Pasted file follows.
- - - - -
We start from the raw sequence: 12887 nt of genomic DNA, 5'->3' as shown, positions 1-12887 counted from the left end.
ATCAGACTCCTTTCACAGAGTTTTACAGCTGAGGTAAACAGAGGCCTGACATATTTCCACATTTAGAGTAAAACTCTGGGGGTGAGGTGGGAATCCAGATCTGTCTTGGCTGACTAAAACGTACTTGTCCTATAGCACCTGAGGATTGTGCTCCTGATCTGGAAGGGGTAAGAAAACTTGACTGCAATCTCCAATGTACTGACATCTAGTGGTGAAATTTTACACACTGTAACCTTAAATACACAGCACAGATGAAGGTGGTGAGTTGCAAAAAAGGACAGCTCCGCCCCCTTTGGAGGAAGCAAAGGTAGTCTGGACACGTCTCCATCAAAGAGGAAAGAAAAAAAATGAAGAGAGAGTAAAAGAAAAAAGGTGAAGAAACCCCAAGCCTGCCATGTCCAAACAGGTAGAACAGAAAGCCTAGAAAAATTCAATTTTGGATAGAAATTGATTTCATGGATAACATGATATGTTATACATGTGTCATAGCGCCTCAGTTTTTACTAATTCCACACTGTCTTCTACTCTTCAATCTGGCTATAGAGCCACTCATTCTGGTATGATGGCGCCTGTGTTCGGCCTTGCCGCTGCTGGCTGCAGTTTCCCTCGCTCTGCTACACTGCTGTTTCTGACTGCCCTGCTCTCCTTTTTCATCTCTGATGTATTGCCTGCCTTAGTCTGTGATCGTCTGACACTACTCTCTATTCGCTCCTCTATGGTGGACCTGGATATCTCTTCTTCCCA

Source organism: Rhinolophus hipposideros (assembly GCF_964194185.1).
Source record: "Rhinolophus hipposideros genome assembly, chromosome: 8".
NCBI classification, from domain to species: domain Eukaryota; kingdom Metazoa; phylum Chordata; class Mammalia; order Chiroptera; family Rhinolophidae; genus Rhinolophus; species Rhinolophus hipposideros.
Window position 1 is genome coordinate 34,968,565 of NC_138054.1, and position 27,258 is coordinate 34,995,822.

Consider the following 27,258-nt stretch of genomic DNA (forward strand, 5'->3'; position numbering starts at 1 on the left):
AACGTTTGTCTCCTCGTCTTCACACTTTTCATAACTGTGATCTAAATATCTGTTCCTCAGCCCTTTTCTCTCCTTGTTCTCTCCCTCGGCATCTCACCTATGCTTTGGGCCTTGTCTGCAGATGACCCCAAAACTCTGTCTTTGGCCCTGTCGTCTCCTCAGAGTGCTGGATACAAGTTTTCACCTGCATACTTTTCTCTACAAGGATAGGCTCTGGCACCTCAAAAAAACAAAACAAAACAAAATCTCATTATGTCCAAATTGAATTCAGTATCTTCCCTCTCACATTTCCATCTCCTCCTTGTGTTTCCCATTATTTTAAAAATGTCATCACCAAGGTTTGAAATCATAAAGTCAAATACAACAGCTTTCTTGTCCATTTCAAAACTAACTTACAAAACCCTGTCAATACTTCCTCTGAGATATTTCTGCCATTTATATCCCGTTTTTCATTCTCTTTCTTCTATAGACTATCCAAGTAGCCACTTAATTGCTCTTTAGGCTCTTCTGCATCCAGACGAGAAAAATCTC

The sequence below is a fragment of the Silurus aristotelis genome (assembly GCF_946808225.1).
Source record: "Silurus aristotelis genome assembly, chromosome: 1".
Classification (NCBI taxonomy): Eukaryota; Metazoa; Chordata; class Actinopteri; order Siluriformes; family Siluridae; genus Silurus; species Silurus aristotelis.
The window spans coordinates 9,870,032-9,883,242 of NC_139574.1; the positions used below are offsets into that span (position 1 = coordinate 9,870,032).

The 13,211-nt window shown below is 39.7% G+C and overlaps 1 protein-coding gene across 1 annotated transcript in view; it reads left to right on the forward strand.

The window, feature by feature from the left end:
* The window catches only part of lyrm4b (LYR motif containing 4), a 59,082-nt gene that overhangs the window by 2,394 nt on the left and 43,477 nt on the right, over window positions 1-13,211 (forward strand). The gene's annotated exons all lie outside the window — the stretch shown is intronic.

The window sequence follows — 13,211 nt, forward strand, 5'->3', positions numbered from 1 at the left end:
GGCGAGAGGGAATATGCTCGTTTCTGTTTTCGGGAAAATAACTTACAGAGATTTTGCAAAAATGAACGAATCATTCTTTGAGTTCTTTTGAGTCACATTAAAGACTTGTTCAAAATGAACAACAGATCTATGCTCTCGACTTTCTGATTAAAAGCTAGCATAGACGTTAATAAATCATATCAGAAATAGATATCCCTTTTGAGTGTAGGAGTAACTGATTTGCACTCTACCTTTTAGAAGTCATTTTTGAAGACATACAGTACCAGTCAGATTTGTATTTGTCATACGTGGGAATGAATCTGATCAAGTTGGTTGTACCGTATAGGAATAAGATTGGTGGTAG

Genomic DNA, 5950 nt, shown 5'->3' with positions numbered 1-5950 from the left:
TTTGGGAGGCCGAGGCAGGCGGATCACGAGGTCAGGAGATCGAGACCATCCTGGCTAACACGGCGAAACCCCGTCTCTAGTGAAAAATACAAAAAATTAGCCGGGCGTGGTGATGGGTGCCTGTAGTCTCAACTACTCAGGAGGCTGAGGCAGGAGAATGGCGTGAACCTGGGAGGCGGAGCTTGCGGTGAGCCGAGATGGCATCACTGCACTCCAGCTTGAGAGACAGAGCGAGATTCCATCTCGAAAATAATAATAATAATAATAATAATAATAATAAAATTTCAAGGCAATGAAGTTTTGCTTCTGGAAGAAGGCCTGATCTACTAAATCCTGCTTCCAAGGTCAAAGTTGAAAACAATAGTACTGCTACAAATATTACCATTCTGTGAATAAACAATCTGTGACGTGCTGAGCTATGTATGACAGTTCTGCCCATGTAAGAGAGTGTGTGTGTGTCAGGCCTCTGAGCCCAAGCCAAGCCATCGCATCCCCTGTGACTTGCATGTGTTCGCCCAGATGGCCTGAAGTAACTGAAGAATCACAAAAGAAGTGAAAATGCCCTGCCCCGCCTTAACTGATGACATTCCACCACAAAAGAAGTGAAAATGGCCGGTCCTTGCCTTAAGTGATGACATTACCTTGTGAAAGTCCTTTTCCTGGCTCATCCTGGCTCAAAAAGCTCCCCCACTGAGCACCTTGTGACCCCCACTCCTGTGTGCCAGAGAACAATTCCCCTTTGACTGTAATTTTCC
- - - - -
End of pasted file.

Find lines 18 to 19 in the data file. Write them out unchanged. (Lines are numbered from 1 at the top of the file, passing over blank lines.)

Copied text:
Genomic DNA, 5950 nt, shown 5'->3' with positions numbered 1-5950 from the left:
TTTGGGAGGCCGAGGCAGGCGGATCACGAGGTCAGGAGATCGAGACCATCCTGGCTAACACGGCGAAACCCCGTCTCTAGTGAAAAATACAAAAAATTAGCCGGGCGTGGTGATGGGTGCCTGTAGTCTCAACTACTCAGGAGGCTGAGGCAGGAGAATGGCGTGAACCTGGGAGGCGGAGCTTGCGGTGAGCCGAGATGGCATCACTGCACTCCAGCTTGAGAGACAGAGCGAGATTCCATCTCGAAAATAATAATAATAATAATAATAATAATAATAAAATTTCAAGGCAATGAAGTTTTGCTTCTGGAAGAAGGCCTGATCTACTAAATCCTGCTTCCAAGGTCAAAGTTGAAAACAATAGTACTGCTACAAATATTACCATTCTGTGAATAAACAATCTGTGACGTGCTGAGCTATGTATGACAGTTCTGCCCATGTAAGAGAGTGTGTGTGTGTCAGGCCTCTGAGCCCAAGCCAAGCCATCGCATCCCCTGTGACTTGCATGTGTTCGCCCAGATGGCCTGAAGTAACTGAAGAATCACAAAAGAAGTGAAAATGCCCTGCCCCGCCTTAACTGATGACATTCCACCACAAAAGAAGTGAAAATGGCCGGTCCTTGCCTTAAGTGATGACATTACCTTGTGAAAGTCCTTTTCCTGGCTCATCCTGGCTCAAAAAGCTCCCCCACTGAGCACCTTGTGACCCCCACTCCTGTGTGCCAGAGAACAATTCCCCTTTGACTGTAATTTTCC